We've created this site to keep everyone updated and provide coordination for driving and meals.
We want to share with you Dean’s status as he deals with cancer (specifically, oral cavity cancer). We are learning that it’s typical with a cancer diagnosis that everything happens so quickly, which makes it challenging to provide timely updates. We are in good hands with all the medical team, including Dean’s U of MD surgeon, the oncologist and the wonderful oncology nurse who will coordinate care, which will take place in Columbia near the hospital.
Dean began an eight week course of simultaneous radiation and chemotherapy in the beginning of January. Radiation is a daily (well, like a standard job with weekends off) 15-minute treatment of his neck and mouth area. The effects of radiation build over time leading to tiredness and, for oral cancer, pain that will require narcotics which may make it challenging for him to drive during this process. The biggest concern during his treatment is adequate nutrition due to eating challenges (basically only liquid smoothies, muscle milk, etc.)
As background, Dean’s cancer was diagnosed in November 2014. He found a lump (stage 1) in his tongue that was removed last December by his surgeon at University of Maryland. The tumor board unanimously recommended that he not have radiation/chemo treatment at that time, but he had to be closely followed for two years since recurrence typically occurs within that period. We understand that recurrence takes place in less than 10% of patients who have this type of cancer. This October – shortly after completing one of Dean’s life’s dreams, the Kona Ironman (yay!) – he experienced severe pain in his jaw. There was nothing visible to the surgeon at his regular appointment the week after we returned from Kona, but a tumor quickly developed and, although the surgery took place immediately, the tumor had already “communicated” with (broken through) the floor of his mouth. With recurrence such as this, aggressive treatment is recommended.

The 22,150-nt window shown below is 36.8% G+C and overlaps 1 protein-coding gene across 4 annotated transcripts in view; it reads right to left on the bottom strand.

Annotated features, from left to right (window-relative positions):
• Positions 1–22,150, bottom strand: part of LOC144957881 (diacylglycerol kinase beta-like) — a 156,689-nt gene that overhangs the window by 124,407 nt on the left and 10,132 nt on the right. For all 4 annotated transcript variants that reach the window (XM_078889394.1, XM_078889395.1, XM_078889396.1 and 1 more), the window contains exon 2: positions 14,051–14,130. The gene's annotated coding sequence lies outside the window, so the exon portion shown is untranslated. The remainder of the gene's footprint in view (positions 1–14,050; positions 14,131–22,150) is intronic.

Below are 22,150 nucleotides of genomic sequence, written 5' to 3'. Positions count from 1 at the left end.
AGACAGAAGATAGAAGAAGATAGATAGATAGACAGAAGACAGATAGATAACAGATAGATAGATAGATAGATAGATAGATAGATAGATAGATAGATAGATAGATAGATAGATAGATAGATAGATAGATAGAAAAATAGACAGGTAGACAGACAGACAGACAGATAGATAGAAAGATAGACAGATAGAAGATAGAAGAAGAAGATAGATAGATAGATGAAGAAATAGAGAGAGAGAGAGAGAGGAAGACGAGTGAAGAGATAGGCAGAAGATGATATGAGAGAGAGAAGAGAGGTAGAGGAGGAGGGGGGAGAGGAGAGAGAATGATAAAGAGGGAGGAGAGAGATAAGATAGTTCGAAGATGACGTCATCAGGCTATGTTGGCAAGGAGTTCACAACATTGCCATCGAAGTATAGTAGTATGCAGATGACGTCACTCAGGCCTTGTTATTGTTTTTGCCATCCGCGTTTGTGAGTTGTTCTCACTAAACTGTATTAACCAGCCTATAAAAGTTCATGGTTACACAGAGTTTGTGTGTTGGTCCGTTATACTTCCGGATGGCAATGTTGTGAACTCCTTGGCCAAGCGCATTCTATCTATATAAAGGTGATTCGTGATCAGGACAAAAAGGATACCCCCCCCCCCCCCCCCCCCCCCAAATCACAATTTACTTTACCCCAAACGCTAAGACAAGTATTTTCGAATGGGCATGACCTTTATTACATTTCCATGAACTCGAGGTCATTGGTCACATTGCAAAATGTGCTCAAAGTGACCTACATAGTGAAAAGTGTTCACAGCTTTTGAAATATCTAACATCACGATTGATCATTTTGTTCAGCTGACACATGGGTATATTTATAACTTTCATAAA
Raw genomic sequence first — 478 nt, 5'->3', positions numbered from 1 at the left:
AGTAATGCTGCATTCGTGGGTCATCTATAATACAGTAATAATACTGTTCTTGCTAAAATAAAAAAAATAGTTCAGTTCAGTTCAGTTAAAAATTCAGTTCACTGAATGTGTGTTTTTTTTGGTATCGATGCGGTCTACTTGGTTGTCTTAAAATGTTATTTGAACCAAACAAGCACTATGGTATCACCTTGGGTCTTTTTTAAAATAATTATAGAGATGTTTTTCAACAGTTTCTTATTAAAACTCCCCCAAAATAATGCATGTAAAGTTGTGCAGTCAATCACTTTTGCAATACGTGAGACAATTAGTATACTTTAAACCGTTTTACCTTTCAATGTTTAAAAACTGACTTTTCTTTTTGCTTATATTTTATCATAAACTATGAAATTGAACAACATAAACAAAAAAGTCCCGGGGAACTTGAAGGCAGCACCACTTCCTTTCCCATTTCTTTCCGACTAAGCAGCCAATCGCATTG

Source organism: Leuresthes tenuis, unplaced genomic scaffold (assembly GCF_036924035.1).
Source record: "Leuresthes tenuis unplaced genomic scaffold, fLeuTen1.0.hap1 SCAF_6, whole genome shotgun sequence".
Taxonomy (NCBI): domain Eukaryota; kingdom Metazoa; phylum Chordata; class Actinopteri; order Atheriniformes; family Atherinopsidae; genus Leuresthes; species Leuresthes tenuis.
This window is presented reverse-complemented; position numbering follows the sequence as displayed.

Oral cancer typically recurs in the head and neck area, sometimes in the lungs – the current cancer could be from a “traveler” cell that broke off from the first tumor but was not in any way visible. The surgeon does not know the cause of Dean’s cancer – he said he is in the group with gene anomalies that they do not yet understand. For those of you who want to understand more about all this, the American Cancer Society has a very informative web site at http://www.cancer.org/cancer/oralcavityandoropharyngealcancer/.